What Happens When a Property Settlement Agreement is Challenged?
By Snyder & Sarno on June 05, 2015
When a couple gets divorced, the issues of who will remain in the marital residence and what share of equity each party is entitled to often arise. Even if there is a property settlement agreement (PSA), conflicts still develop.
In the recent unpublished New Jersey Appellate Division case Grella v. Rumer, the husband continued to reside in the marital residence. As per their PSA, the husband was required, within five years after the divorce was finalized, either to sell the residence and give the wife 50% of the equity at the time of the divorce, or to buy out the wife’s share of the house.
Five years after the parties divorced, the husband had the house appraised when it was time for him to pay his ex-wife. The house was appraised at more than $41,000 less than the outstanding balance on the mortgage at the time. The husband claimed that the parties were mutually mistaken believing that the house had equity at the time of the divorce five years prior. In response, the wife contended that her ex-husband unilaterally increased the debt on the marital residence.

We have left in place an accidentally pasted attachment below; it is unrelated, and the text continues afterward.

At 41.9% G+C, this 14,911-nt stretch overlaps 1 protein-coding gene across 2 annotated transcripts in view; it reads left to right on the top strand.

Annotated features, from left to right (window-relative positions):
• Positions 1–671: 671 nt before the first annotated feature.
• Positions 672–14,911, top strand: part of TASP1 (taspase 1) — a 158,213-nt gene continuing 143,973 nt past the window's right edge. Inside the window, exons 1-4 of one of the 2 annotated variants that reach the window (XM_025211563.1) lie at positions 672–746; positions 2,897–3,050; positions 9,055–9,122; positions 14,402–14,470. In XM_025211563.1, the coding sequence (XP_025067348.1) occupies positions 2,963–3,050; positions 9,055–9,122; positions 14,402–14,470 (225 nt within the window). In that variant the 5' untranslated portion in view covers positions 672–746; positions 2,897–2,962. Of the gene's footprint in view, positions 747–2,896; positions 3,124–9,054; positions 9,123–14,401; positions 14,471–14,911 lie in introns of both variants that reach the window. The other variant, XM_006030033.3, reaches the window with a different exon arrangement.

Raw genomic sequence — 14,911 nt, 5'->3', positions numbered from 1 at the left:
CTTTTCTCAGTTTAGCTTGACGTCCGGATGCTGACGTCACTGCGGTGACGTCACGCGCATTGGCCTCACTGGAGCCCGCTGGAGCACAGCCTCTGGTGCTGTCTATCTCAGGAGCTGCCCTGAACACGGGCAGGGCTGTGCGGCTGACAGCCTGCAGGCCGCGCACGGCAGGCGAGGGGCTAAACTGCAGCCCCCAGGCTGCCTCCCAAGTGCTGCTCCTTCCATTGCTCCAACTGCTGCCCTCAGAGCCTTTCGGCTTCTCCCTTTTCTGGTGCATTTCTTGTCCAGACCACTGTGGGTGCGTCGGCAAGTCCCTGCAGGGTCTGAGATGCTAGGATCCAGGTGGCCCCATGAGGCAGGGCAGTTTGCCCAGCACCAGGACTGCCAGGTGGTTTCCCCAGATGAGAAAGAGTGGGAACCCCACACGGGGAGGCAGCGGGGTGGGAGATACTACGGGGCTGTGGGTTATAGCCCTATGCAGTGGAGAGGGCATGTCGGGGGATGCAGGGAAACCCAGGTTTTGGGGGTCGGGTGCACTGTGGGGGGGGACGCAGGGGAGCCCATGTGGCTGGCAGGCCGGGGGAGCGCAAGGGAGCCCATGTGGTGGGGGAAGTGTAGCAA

The court ruled that the husband did not demonstrate the necessary clear and convincing evidence to show that there was a mutual mistake. A mutual mistake requires that both parties are operating under the same misapprehension as to an essential fact. Thus, although there was a current lack of equity, the husband did not show that there was a lack of equity at the time of divorce.
The judge affirmed the tradition of encouraging and upholding property settlement agreements entered into by parties. See Weishaus v. Weishaus, 180 N.J. 131, 143, 849 A.2d 171 (2004).
If you are currently going through a divorce, or have an issue with property division, contact the skilled matrimonial attorneys at Snyder & Sarno, LLC. The attorneys at Snyder & Sarno are experienced in handling cases where the parties share assets. Call us today at (973) 274-5200.
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